Britain's waste: Now it's coming back to haunt us
A £300m criminal trade that smuggled rubbish out of the UK is so toxic that the trash is being sent home. Cahal Milmo saw it finish its journey from Jakarta to Felixstowe
Cahal Milmo is the chief reporter of The Independent and has been with the paper since 2000. He was born in London and previously worked at the Press Association news agency. He has reported on assignment at home and abroad, including Rwanda, Sudan and Burkina Faso, the phone hacking scandal and the London Olympics. In his spare time he is a keen runner and cyclist, and keeps an allotment.
Saturday 26 May 2012
Amid the stacks of shipping containers towering over Britain's busiest port, an unusual suspected-crime scene unfolded this week.
Investigators wearing gas masks gingerly opened a row of 20m-long steel boxes and – after testing for noxious fumes – began inspecting the rusty entrails of 1,800 tonnes of scrap metal to see if it was sent illegally to pollute the environment 7,000 miles away.
Nearly 90 containers, each weighing more than 30 tonnes, have arrived back in the bustling Suffolk dockyard of Felixstowe in the past fortnight. Their journey began last November when they left scrapyards in southern England for Indonesia labelled as "recyclable" material with a value of $500,000 (£318,000).
The shipments were part of a lucrative trade – about 10 million tonnes of waste metal flow out of Europe each year. But when the Indonesian authorities inspected the contents of the British containers, they did not like what they found. The cargo was declared hazardous, resealed and British authorities were ordered to arrange for its immediate return.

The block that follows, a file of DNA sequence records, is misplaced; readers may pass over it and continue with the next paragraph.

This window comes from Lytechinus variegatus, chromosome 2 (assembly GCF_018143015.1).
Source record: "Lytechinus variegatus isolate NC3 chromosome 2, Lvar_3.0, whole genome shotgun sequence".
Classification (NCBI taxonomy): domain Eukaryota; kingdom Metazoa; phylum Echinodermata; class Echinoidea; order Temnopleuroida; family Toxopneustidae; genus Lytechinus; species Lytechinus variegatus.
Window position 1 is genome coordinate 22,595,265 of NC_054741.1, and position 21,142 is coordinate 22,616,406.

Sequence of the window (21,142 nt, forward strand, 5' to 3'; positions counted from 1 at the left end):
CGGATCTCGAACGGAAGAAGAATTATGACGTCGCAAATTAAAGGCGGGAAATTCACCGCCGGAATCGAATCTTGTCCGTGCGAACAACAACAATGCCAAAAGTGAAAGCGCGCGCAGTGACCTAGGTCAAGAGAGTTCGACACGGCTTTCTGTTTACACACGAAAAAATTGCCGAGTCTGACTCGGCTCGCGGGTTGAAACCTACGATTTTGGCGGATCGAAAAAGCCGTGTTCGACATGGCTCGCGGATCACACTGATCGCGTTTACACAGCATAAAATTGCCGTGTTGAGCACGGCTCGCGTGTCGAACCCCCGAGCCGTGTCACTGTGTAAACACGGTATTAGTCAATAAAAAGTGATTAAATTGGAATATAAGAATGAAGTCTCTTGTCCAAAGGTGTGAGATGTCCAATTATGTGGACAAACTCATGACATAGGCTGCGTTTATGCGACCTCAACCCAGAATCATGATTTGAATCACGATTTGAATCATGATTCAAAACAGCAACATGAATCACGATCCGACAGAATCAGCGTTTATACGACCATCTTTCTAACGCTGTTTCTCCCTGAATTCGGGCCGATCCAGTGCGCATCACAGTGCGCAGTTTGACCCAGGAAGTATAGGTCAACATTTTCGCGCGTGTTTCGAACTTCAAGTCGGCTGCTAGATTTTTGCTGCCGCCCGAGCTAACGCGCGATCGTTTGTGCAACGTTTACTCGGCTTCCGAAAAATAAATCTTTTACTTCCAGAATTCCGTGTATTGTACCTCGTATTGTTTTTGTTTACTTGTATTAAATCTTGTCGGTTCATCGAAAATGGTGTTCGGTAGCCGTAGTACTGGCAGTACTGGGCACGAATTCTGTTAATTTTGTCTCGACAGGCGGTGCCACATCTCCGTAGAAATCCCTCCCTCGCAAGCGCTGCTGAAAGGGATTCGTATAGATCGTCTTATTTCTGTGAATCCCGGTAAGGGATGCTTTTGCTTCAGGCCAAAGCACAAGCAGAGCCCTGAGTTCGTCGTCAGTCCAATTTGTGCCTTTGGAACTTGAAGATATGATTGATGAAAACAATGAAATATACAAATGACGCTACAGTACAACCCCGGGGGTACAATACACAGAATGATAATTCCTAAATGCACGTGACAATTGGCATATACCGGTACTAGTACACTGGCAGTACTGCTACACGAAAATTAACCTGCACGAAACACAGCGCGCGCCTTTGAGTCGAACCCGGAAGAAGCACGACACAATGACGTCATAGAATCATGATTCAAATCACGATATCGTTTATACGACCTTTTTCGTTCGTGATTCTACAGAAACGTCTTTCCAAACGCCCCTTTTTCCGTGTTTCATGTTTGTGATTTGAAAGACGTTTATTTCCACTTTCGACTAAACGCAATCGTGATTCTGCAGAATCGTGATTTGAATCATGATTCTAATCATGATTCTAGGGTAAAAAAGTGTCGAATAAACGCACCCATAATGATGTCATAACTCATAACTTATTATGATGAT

Four UK companies are now being investigated by the Environment Agency (EA) to see if they sent contaminated and potentially toxic waste to the Indonesian capital, Jakarta, in contravention of laws designed to combat a global epidemic of cross-border dumping.
It is part of a wider picture in which millions of tonnes of material are flowing from the developed world to Asia and Africa, allowing criminals to profit by flouting international rules and passing off illegally-exported waste as part of a legitimate global trade in recyclable commodities worth £160bn a year.
The criminal trade, estimated to be worth at least £300m worldwide, ranges from hundreds of thousands of broken computers and televisions – so-called "e-waste" – sent to west Africa to be stripped of their heavy metals in unsafe conditions, to domestic waste smuggled out of Britain under the guise of recyclable paper or plastic. Used car tyres form an increasingly lucrative illicit market.
Andy Higham, the former detective who heads the 34-strong EA national crime team set up in 2008, said: "The financial benefits from environmental crime are similar to those from smuggling Class-A drugs but the actual penalties are very much lower. That is why it is attractive to criminals. Our job is to prove that they will be detected and will pay a heavy price."
The team investigating the containers returned from Indonesia – the inquiry is appropriately named Operation Anvil – will pick through their contents to try and find evidence the waste metal, claimed by its exporters to have been legitimately-exportable scrap metal, was mixed with hazardous contaminants allegedly found by the Indonesian authorities.